Media & Content
With the development of contemporary social technology we are witnessing a new phenomenon: information pollution at a global scale. Its direct and indirect impacts are difficult to quantify, but long-term implications of dis-information campaigns are most worrying.
The session will explore the potential of a wide range of stake-holders to address information disorder from within their respective roles, as well as through joint projects and other forms of cooperation. The participants will be invited to discuss possible remedies that could be introduced by national governments, internet intermediaries, media organisations and civil society, and to reflect on the effects of such remedies.
Special attention will be paid to initiatives fostering quality journalism and trust in the media, as well as strengthening relations between citizens and their national / own language media, which are indispensible elements for any endeavours to combat mis- and dis-information.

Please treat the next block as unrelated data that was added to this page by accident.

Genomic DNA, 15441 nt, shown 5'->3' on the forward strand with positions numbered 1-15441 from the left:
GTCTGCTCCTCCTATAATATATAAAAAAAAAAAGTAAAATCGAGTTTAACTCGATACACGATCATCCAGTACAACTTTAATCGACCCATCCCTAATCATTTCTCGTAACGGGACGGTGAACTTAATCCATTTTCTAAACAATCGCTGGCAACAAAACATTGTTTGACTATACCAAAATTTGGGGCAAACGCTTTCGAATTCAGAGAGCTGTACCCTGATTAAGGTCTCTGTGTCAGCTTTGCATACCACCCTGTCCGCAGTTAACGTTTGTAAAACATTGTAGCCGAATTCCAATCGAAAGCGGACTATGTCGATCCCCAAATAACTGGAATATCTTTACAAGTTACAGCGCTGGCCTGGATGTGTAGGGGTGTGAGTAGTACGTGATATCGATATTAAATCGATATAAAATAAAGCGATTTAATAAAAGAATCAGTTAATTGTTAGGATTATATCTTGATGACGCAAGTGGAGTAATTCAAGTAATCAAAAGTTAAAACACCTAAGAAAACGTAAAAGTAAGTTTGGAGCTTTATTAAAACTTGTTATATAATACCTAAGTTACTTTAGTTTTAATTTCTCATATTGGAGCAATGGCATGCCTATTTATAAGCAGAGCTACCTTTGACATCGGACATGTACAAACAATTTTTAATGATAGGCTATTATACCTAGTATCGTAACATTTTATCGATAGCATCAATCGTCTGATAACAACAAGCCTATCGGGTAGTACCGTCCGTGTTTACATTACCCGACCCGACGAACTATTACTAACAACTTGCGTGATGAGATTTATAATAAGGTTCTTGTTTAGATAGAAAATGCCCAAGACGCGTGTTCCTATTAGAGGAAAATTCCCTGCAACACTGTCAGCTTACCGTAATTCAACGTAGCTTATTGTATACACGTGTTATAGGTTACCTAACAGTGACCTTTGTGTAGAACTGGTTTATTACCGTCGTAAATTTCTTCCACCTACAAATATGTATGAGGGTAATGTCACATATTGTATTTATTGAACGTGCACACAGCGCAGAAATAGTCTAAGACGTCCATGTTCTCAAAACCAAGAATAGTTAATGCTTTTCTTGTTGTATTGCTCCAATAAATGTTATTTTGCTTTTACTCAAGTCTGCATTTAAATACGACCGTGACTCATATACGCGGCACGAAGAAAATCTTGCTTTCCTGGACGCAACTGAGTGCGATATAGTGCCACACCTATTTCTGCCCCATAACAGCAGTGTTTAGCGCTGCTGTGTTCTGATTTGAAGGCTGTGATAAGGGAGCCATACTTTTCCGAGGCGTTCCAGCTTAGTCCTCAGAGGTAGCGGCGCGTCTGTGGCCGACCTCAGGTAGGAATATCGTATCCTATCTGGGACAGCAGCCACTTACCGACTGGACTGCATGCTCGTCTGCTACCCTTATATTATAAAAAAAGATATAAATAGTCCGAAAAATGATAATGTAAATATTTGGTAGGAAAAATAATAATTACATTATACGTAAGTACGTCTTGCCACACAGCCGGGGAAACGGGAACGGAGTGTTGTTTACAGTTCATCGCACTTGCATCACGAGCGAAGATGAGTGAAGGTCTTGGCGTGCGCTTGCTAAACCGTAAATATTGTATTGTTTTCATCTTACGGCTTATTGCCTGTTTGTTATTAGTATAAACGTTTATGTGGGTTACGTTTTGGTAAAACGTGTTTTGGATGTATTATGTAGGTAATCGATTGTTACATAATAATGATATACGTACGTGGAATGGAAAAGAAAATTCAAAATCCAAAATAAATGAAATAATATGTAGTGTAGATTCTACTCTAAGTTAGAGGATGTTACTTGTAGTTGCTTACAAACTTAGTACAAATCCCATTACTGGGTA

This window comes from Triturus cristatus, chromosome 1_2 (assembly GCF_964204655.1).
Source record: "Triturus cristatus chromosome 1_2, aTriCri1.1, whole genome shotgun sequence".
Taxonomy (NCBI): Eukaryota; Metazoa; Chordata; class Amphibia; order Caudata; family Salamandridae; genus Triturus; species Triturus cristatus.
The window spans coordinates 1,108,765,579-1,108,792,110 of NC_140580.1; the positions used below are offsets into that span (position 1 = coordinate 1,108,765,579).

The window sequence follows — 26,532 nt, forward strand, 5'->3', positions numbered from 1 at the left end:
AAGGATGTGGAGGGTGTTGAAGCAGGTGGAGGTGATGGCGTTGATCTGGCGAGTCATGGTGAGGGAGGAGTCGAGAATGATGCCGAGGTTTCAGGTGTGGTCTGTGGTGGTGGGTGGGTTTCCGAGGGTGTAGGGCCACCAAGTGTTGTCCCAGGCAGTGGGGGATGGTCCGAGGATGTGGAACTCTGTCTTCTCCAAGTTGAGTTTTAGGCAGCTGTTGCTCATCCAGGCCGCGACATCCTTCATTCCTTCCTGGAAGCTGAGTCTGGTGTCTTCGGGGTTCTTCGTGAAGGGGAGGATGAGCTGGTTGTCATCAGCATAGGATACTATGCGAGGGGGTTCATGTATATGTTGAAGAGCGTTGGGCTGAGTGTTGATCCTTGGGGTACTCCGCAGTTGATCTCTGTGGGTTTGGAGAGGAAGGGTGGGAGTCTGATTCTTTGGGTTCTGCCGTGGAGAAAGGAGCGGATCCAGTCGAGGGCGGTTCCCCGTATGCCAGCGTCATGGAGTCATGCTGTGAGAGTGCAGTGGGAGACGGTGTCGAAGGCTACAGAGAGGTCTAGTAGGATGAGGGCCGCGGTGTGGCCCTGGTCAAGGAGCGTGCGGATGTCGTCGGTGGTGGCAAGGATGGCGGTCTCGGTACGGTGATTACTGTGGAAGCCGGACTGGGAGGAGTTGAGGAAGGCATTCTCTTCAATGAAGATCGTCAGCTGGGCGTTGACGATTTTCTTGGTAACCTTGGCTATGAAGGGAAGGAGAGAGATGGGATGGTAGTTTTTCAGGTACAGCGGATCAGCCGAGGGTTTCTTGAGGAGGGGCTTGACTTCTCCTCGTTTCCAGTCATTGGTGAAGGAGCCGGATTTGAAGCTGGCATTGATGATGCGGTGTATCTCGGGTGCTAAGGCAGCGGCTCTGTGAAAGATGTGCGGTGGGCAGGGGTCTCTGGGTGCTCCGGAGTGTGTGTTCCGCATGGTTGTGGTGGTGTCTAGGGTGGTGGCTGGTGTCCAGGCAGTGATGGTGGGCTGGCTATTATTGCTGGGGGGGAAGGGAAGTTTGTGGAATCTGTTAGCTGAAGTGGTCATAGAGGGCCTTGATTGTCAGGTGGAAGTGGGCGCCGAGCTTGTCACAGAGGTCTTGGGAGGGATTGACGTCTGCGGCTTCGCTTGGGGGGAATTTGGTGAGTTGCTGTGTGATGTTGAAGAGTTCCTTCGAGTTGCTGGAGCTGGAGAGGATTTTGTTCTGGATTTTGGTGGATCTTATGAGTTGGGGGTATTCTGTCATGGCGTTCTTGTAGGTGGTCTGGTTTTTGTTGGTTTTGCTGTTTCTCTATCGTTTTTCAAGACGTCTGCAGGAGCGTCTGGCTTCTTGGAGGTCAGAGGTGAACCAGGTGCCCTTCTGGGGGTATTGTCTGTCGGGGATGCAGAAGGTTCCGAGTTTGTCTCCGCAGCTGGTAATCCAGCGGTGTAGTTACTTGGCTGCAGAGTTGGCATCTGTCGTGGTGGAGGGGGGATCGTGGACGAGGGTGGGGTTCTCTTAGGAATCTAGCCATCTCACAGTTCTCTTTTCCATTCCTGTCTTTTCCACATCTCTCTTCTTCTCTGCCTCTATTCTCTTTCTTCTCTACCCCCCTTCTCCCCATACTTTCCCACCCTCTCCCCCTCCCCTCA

As a background resource, the debate will build on the Council of Europe report on “Information Disorder: Toward an interdisciplinary framework for research and policy making” (*) which is an attempt to comprehensively examine information disorder, its related challenges, and to outline ways to address information pollution. The European Broadcasters Union will also present their related work.
Council of Europe
European Broadcasting Union